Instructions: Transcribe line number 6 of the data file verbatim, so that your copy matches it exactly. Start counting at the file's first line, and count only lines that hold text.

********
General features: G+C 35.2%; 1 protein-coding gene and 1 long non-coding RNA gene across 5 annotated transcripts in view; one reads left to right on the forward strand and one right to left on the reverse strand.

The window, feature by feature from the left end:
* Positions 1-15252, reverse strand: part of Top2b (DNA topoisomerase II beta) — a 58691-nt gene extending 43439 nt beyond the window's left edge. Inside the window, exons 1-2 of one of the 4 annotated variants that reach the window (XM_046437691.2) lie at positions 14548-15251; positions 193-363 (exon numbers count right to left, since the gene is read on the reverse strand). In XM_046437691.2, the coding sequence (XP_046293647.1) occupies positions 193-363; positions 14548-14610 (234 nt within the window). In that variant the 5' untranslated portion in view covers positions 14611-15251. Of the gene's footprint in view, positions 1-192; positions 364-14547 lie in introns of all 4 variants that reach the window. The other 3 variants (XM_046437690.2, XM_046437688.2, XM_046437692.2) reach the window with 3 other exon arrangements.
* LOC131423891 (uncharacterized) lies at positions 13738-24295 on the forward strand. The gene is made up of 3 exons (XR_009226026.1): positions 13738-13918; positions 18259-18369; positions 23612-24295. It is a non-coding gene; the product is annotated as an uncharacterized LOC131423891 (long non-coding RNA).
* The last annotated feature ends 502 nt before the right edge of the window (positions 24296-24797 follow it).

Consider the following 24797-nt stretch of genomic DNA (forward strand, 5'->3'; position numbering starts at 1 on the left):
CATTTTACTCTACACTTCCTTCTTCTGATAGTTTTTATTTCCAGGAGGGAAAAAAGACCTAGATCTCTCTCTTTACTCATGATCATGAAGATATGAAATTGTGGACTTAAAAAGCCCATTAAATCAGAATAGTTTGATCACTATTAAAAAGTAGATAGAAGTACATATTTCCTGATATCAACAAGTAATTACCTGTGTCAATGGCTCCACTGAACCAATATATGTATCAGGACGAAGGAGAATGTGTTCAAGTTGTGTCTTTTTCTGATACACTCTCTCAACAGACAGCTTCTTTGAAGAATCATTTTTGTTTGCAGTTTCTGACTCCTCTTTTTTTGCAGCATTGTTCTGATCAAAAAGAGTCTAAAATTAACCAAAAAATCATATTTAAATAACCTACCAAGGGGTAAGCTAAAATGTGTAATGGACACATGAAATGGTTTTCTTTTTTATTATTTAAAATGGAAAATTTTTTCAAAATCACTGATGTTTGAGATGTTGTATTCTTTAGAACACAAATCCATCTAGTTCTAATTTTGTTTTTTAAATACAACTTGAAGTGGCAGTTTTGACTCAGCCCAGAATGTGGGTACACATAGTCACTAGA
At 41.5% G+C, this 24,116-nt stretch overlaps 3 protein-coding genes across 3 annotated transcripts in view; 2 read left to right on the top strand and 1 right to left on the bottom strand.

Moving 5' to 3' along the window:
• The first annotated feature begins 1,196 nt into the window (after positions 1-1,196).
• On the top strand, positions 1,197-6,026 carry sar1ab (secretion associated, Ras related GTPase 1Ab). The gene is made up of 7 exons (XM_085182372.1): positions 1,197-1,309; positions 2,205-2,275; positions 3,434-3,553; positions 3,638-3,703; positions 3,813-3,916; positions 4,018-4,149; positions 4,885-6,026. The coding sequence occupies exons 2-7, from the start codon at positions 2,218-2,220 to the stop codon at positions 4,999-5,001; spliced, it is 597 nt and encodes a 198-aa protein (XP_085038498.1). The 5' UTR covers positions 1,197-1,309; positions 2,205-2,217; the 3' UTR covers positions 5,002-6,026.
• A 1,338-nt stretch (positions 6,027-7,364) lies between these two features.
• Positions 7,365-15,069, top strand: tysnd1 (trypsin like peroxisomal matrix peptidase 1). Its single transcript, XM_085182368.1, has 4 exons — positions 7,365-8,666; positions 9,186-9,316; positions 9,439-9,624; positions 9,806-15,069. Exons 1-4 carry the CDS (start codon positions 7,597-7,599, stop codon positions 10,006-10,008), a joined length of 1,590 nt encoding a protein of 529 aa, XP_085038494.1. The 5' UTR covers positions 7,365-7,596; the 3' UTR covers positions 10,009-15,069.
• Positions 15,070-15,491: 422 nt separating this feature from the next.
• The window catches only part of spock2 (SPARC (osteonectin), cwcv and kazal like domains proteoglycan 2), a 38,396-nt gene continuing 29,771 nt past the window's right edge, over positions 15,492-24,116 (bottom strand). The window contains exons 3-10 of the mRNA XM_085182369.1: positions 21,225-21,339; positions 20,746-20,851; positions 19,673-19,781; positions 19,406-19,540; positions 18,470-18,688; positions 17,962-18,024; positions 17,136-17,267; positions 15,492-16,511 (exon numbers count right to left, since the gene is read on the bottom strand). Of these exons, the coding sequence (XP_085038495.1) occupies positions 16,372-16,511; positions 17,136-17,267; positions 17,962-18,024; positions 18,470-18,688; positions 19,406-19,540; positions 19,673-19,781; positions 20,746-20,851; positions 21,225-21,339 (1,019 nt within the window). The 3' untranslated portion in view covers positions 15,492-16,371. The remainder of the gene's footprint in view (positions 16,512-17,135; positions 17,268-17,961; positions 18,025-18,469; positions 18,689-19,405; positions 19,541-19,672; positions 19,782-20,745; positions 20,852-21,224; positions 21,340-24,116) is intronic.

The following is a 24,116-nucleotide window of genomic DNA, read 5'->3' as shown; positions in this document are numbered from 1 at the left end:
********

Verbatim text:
Consider the following 24797-nt stretch of genomic DNA (forward strand, 5'->3'; position numbering starts at 1 on the left):